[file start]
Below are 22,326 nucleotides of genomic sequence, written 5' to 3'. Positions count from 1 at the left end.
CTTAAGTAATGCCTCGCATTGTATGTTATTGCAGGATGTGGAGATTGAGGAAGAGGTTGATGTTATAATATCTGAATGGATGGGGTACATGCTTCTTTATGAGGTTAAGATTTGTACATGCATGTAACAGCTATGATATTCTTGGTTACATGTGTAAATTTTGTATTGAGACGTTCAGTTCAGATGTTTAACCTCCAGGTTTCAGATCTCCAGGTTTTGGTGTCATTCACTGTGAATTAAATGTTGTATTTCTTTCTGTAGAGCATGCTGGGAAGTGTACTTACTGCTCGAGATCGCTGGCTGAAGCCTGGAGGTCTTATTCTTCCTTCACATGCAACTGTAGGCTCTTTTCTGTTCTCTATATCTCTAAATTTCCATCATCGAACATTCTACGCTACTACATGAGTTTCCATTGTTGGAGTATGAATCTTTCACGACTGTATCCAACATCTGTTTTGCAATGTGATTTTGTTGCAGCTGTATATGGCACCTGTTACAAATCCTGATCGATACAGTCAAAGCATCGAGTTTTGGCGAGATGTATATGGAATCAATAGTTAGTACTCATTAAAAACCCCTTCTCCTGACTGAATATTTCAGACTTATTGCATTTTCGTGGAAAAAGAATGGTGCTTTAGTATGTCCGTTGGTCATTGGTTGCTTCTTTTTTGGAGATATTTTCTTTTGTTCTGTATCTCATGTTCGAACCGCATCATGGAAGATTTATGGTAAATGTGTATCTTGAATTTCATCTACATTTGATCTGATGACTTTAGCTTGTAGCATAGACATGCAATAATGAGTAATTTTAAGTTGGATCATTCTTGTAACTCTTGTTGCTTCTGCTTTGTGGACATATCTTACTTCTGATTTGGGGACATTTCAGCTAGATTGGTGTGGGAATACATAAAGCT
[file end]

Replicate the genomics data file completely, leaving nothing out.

Below are 22,326 nucleotides of genomic sequence, written 5' to 3'. Positions count from 1 at the left end.
CTTAAGTAATGCCTCGCATTGTATGTTATTGCAGGATGTGGAGATTGAGGAAGAGGTTGATGTTATAATATCTGAATGGATGGGGTACATGCTTCTTTATGAGGTTAAGATTTGTACATGCATGTAACAGCTATGATATTCTTGGTTACATGTGTAAATTTTGTATTGAGACGTTCAGTTCAGATGTTTAACCTCCAGGTTTCAGATCTCCAGGTTTTGGTGTCATTCACTGTGAATTAAATGTTGTATTTCTTTCTGTAGAGCATGCTGGGAAGTGTACTTACTGCTCGAGATCGCTGGCTGAAGCCTGGAGGTCTTATTCTTCCTTCACATGCAACTGTAGGCTCTTTTCTGTTCTCTATATCTCTAAATTTCCATCATCGAACATTCTACGCTACTACATGAGTTTCCATTGTTGGAGTATGAATCTTTCACGACTGTATCCAACATCTGTTTTGCAATGTGATTTTGTTGCAGCTGTATATGGCACCTGTTACAAATCCTGATCGATACAGTCAAAGCATCGAGTTTTGGCGAGATGTATATGGAATCAATAGTTAGTACTCATTAAAAACCCCTTCTCCTGACTGAATATTTCAGACTTATTGCATTTTCGTGGAAAAAGAATGGTGCTTTAGTATGTCCGTTGGTCATTGGTTGCTTCTTTTTTGGAGATATTTTCTTTTGTTCTGTATCTCATGTTCGAACCGCATCATGGAAGATTTATGGTAAATGTGTATCTTGAATTTCATCTACATTTGATCTGATGACTTTAGCTTGTAGCATAGACATGCAATAATGAGTAATTTTAAGTTGGATCATTCTTGTAACTCTTGTTGCTTCTGCTTTGTGGACATATCTTACTTCTGATTTGGGGACATTTCAGCTAGATTGGTGTGGGAATACATAAAGCT